Talk:Transcendental argument

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Revision as of 07:24, 17 June 2009 by Aardvark (Talk | contribs)
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Opening line, "Human Minds" and an Equivocation Fallacy

I would change

The transcendental argument for the existence of God (TAG). Wikipedia defines the argument as follows:

"The Transcendental Argument is an argument for the existence of God that attempts to show that logic, science, ethics (and generally every fact of human experience and knowledge) are not meaningful apart from a preconditioning belief in the existence of God."[1]

to

The transcendental argument for the existence of God (TAG) attempts to show that logic, science, ethics (and generally every fact of human experience and knowledge) are not meaningful apart from a preconditioning belief in the existence of God."[1]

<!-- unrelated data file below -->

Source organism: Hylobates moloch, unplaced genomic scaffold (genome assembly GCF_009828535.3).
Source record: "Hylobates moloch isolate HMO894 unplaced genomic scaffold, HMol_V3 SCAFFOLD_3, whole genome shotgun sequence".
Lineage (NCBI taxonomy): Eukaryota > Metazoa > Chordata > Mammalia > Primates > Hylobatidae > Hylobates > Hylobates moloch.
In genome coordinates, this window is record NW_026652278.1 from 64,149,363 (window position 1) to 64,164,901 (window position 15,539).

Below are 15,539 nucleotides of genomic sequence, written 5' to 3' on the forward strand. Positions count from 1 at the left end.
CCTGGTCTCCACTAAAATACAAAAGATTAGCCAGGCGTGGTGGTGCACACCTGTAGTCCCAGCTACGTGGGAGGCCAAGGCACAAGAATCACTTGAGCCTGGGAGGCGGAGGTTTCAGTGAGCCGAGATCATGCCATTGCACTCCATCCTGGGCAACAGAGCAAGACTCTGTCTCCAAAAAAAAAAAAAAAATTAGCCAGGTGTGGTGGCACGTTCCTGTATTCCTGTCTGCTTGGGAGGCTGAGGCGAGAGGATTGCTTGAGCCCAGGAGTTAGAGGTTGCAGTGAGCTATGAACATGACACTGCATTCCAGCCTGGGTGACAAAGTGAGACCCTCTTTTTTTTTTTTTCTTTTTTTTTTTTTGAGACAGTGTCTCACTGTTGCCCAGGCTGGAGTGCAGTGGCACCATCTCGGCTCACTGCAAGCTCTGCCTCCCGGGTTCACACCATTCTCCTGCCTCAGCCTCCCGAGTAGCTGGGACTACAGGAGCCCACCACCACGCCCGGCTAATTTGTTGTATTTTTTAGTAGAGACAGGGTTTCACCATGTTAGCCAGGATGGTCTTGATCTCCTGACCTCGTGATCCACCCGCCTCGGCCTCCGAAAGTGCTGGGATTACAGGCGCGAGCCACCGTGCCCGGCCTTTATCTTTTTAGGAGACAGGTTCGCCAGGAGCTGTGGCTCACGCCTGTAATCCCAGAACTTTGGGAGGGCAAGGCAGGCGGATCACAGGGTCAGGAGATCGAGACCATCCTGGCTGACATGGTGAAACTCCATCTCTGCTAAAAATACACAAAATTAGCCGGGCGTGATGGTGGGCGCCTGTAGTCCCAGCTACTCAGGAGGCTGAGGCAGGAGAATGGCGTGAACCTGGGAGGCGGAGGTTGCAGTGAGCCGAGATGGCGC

Or similar. But the opening sentence "The transcendental argument for the existance of God (TAG)." isn't really a sentence yet, but I don't want to change it since it's a work in progress and the author(s) might have other things in mind.

The counter argument to 4.3 should be added: logical absolutes shouldn't be dependent on any mind, however Slick is sneaky and specifies it only applies human minds. And I believe Matt said on AETV 6.1 contains an equivocation fallacy where logic is equivocated to be the same as logical absolutes, and I believe Matt gave an example of something else to demonstrate the silliness of what Slick is trying to say here, but I forget. While these may specifically focus on the CARM version I feel they are important as various combinations of the argument can be presented, and being able to spot out the possible flaws is always useful. --Aardvark 08:01, 17 June 2009 (CDT)

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